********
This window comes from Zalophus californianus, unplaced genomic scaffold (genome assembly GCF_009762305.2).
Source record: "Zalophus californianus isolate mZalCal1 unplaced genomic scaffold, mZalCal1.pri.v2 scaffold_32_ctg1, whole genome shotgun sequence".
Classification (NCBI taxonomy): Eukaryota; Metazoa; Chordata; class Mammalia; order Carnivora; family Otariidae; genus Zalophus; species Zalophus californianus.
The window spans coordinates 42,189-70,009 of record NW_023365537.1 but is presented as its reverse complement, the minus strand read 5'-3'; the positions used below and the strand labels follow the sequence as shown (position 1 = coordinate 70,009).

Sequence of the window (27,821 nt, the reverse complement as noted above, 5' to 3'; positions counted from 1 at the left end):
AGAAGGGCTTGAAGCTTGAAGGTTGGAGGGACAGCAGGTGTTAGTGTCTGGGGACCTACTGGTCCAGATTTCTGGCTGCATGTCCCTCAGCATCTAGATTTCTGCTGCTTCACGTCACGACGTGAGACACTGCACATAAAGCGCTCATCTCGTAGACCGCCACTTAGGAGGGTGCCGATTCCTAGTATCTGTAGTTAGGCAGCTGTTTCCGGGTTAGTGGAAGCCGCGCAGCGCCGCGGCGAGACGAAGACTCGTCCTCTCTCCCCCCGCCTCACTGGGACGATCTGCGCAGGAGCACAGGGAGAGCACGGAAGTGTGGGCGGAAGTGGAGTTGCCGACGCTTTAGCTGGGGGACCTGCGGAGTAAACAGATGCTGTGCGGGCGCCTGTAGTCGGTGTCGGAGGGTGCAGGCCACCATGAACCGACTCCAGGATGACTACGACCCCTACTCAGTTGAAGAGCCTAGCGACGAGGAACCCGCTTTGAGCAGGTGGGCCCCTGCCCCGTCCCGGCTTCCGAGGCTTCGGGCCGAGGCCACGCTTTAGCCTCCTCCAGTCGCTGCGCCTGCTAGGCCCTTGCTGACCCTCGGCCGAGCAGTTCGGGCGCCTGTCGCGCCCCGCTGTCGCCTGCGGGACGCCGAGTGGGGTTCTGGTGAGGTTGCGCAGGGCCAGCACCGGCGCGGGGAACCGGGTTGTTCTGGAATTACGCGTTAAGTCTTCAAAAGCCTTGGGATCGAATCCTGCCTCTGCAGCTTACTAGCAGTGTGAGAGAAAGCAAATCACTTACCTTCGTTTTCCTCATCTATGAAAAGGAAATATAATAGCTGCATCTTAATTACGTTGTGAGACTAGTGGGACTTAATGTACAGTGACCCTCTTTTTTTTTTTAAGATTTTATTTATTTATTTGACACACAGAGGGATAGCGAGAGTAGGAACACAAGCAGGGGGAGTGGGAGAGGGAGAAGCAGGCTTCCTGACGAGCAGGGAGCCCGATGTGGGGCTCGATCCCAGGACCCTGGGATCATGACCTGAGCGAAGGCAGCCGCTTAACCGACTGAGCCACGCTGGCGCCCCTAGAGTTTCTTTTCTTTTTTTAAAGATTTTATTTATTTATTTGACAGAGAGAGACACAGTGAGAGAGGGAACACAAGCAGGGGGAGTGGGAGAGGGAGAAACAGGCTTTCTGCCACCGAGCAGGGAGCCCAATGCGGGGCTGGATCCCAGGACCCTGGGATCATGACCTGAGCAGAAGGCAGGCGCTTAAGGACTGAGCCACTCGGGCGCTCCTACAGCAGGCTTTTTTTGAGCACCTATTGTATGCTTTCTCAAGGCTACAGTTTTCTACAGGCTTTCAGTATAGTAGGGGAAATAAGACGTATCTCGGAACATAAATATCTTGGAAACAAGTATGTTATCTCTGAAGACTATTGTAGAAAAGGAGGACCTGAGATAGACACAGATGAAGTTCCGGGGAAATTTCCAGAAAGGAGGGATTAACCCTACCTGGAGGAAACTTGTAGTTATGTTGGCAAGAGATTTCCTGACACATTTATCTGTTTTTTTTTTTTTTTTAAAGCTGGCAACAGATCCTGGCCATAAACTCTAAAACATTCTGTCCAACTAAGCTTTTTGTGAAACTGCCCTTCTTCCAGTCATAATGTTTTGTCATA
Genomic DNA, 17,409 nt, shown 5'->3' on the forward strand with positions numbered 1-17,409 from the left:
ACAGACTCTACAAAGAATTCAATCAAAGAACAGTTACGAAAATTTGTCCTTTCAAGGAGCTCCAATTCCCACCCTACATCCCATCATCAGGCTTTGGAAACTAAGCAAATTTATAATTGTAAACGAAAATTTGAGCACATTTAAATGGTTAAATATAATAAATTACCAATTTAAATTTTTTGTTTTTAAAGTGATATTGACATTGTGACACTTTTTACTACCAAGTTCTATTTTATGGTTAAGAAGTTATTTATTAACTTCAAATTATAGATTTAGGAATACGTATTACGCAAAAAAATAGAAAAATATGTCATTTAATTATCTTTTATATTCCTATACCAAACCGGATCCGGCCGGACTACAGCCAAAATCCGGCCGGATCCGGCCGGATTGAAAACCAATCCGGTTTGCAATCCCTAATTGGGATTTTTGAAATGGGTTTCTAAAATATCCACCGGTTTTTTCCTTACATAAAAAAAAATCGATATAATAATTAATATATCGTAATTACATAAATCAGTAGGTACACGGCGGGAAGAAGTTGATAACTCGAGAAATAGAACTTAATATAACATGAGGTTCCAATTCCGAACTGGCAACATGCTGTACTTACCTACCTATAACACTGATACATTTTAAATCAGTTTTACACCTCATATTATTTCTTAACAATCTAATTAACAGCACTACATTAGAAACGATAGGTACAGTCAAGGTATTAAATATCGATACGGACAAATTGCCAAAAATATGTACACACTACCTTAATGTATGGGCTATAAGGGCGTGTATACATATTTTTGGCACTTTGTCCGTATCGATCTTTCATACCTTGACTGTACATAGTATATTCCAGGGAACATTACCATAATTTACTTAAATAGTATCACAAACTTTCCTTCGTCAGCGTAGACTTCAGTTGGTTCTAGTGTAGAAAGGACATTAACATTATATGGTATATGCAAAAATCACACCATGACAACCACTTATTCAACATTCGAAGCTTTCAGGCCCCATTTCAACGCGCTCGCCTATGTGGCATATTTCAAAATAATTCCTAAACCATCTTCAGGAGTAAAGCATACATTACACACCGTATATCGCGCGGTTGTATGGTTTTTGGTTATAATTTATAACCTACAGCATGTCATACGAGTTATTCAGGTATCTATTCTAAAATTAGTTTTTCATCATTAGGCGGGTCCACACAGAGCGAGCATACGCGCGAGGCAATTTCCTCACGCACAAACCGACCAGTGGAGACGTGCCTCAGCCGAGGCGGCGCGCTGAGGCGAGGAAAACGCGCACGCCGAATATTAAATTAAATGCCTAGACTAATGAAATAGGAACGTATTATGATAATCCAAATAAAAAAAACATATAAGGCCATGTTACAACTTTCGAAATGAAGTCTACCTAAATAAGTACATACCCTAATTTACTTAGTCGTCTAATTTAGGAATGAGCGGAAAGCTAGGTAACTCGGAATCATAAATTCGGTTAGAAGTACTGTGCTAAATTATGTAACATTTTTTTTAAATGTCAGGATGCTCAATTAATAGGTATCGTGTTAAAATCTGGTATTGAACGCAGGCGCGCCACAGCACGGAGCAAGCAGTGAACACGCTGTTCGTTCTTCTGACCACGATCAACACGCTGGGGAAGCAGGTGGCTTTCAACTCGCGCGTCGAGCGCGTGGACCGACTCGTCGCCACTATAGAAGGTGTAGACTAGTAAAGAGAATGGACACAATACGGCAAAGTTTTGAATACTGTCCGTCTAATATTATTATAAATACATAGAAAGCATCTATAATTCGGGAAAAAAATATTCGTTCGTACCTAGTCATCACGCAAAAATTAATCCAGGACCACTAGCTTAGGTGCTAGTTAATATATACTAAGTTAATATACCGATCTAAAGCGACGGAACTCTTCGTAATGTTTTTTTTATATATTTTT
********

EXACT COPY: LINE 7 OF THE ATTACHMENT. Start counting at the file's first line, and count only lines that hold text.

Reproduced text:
Genomic DNA, 17,409 nt, shown 5'->3' on the forward strand with positions numbered 1-17,409 from the left: